The Centre for Civil Society within the UKZN School of Built Environment and Development Studies invites you to the seminar –
Freedom never rests, when it comes to water commodification and service delivery protests

Speaker:    Jim Kilgore
Date:           Monday, 23 July 2012
Time:          12:30-14:00
Venue:        CCS Seminar Room 602, 6th Floor, MTB Tower, Howard College

Topic: Freedom Never Rests: A Novel of Democracy in South Africa (September 2011) is the second novel from James Kilgore, portraying historical roots of the service delivery revolts that have swept South Africa in recent years. With a precise and at times humorous eye for the details of backroom politics and street level organisation, Freedom Never Rests centres around an engaging and tragic couple:  unemployed ex- shop steward revolutionary Monwabisi Radebe and his wife, Constantia, a former nursery school aide turned local councillor in the fictional Eastern Cape township of Sivuyile. As the council implements an American-financed project of prepaid meters, water cut-offs are visited upon dozens of households, leaving the idealistic Monwabisi with the most difficult of choices: to remain loyal to his wife, the mother of his children who represents an increasingly discredited council or take to the streets with disenchanted residents. Avoiding simplistic analyses and triumphant rhetoric, Freedom Never Rests lays bare the political and personal intricacies of community struggles.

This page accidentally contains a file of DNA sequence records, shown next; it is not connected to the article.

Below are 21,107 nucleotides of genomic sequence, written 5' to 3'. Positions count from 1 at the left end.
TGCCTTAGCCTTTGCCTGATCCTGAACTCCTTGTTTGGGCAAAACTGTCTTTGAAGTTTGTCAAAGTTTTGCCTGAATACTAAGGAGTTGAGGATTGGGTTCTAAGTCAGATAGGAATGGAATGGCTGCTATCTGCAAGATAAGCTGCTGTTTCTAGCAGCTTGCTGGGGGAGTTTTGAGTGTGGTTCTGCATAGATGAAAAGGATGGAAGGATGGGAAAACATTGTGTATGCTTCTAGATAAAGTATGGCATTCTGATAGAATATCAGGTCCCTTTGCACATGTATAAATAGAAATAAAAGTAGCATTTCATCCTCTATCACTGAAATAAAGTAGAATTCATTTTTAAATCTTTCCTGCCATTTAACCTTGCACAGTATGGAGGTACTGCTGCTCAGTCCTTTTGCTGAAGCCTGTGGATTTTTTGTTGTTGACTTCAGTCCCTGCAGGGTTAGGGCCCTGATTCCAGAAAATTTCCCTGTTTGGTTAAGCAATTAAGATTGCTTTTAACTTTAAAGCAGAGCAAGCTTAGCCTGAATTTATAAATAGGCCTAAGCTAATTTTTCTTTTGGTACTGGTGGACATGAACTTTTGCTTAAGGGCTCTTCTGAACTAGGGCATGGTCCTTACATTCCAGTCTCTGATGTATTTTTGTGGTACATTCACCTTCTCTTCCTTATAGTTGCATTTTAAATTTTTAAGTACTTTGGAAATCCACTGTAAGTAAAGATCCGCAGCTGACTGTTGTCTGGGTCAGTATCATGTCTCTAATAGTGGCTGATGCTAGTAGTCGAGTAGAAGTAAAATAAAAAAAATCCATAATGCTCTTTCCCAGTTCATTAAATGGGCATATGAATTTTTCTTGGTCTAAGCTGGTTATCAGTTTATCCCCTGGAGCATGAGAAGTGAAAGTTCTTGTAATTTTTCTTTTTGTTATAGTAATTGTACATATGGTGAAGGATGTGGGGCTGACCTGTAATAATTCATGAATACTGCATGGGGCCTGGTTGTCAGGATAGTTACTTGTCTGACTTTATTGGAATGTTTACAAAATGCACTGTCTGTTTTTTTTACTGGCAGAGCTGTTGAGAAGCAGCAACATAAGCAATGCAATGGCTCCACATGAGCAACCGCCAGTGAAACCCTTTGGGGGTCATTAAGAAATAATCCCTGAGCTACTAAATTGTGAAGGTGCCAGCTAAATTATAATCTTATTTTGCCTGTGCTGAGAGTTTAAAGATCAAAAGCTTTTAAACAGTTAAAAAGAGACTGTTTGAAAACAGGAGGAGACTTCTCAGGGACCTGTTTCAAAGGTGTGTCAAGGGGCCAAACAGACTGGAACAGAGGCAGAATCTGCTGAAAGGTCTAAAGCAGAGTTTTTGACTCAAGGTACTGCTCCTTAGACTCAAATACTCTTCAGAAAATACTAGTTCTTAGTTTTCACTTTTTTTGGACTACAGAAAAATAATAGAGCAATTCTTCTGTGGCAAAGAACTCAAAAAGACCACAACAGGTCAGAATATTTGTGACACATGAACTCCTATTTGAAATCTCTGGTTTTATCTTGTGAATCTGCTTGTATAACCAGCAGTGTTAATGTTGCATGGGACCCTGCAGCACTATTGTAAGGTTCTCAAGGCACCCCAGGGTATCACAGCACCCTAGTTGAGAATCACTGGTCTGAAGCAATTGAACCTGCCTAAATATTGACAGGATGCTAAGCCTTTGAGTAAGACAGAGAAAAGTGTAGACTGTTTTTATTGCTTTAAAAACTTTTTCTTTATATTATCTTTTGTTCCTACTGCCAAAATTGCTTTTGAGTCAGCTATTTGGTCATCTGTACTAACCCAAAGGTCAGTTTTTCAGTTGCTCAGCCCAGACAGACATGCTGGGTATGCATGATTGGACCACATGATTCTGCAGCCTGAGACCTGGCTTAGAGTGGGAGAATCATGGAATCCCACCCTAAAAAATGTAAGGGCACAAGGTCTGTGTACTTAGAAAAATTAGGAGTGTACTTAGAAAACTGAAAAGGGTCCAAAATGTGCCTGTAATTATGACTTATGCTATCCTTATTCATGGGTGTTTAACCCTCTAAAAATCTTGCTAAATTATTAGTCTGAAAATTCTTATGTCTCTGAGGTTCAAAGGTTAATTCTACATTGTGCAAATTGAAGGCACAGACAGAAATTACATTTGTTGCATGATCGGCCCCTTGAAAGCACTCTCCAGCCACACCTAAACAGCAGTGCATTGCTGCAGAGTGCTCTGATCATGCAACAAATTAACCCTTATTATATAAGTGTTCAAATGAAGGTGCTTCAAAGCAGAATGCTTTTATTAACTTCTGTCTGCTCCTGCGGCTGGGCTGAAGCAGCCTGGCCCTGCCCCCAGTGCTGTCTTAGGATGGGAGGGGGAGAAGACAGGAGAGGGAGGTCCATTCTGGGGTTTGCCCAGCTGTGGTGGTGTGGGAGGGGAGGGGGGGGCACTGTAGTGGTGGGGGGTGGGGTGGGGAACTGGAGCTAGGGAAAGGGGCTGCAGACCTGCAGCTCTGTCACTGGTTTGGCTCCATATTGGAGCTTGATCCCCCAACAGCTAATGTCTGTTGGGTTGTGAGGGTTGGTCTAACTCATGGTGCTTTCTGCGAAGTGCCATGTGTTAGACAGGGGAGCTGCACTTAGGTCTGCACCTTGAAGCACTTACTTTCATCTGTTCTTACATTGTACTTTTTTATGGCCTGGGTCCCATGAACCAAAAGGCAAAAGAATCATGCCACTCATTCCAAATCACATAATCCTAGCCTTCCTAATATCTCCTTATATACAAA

Speaker: James Kilgore was a fugitive from the US for 27 years, based in Zimbabwe and South Africa for much of that time. He lived under the alias Dr John Pape and became a respected academic at the University of Cape Town and the International Labour Research and Information Group (Ilrig). In 2002 he was arrested and US authorities extradited him to California where he served six and a half years in prison for his political activities in the 1970s. During his incarceration he wrote several novels, three of which (including Freedom Never Rests) have been published since his release in 2009.  He is presently a research scholar at the Center for African Studies at the University of Illinois.

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